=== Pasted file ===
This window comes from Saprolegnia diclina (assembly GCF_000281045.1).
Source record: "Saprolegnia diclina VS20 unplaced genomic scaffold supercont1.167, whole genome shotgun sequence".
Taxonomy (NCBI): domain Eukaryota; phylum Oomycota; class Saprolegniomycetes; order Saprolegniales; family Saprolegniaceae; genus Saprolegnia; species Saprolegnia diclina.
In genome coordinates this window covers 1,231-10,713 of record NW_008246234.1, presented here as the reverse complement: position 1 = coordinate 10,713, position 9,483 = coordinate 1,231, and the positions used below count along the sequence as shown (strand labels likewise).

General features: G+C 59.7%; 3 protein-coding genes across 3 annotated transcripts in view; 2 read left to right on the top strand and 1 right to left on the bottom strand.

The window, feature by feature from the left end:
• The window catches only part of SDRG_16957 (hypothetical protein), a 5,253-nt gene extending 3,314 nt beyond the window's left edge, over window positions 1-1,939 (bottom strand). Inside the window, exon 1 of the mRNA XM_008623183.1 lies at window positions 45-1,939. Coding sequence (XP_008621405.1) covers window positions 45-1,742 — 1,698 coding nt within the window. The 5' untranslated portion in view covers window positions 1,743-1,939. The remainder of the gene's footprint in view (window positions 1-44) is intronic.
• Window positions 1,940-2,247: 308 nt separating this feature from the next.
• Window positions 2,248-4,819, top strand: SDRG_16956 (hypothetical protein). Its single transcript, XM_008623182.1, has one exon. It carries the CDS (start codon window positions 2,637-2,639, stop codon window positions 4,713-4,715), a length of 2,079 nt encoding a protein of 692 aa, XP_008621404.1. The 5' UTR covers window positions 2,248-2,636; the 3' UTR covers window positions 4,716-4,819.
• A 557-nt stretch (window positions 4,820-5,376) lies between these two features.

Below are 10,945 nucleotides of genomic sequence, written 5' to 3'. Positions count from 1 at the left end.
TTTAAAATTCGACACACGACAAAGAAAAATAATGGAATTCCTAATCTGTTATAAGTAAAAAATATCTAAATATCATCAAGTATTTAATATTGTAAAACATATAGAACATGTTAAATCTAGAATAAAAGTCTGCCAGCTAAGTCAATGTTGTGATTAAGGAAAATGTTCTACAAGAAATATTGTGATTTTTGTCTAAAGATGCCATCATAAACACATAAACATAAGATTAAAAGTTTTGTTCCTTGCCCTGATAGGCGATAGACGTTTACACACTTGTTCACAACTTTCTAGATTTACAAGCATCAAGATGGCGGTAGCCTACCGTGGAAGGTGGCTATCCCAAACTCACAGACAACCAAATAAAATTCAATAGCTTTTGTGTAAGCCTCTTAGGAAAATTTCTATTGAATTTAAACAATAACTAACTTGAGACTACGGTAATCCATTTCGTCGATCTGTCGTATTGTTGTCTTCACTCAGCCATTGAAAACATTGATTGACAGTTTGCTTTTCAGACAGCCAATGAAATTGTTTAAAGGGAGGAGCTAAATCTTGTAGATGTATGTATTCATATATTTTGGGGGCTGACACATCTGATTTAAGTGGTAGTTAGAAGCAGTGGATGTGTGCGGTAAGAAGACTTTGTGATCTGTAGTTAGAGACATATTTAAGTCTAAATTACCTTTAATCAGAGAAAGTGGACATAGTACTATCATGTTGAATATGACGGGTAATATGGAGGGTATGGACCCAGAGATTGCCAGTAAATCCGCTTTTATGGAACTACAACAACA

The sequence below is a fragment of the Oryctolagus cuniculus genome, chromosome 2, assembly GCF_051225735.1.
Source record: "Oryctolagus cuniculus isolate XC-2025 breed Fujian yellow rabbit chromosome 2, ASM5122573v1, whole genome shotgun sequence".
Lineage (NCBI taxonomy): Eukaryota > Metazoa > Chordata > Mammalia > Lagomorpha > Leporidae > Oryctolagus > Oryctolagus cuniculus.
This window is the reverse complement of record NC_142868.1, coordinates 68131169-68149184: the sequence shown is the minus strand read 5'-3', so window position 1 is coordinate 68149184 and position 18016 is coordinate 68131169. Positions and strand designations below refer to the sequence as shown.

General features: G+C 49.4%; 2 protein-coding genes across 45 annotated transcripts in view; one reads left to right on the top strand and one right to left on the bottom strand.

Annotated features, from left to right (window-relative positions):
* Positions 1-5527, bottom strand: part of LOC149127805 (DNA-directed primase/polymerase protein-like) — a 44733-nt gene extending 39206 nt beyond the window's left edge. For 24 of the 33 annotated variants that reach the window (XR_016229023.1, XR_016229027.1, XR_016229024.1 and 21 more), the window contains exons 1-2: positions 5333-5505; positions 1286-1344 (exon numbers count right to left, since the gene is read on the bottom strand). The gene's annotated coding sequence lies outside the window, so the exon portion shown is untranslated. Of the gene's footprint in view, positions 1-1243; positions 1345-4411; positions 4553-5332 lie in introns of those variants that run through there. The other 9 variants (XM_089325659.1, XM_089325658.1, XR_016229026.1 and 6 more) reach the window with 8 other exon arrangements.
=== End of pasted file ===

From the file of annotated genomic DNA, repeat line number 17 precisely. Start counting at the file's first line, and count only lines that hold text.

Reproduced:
General features: G+C 49.4%; 2 protein-coding genes across 45 annotated transcripts in view; one reads left to right on the top strand and one right to left on the bottom strand.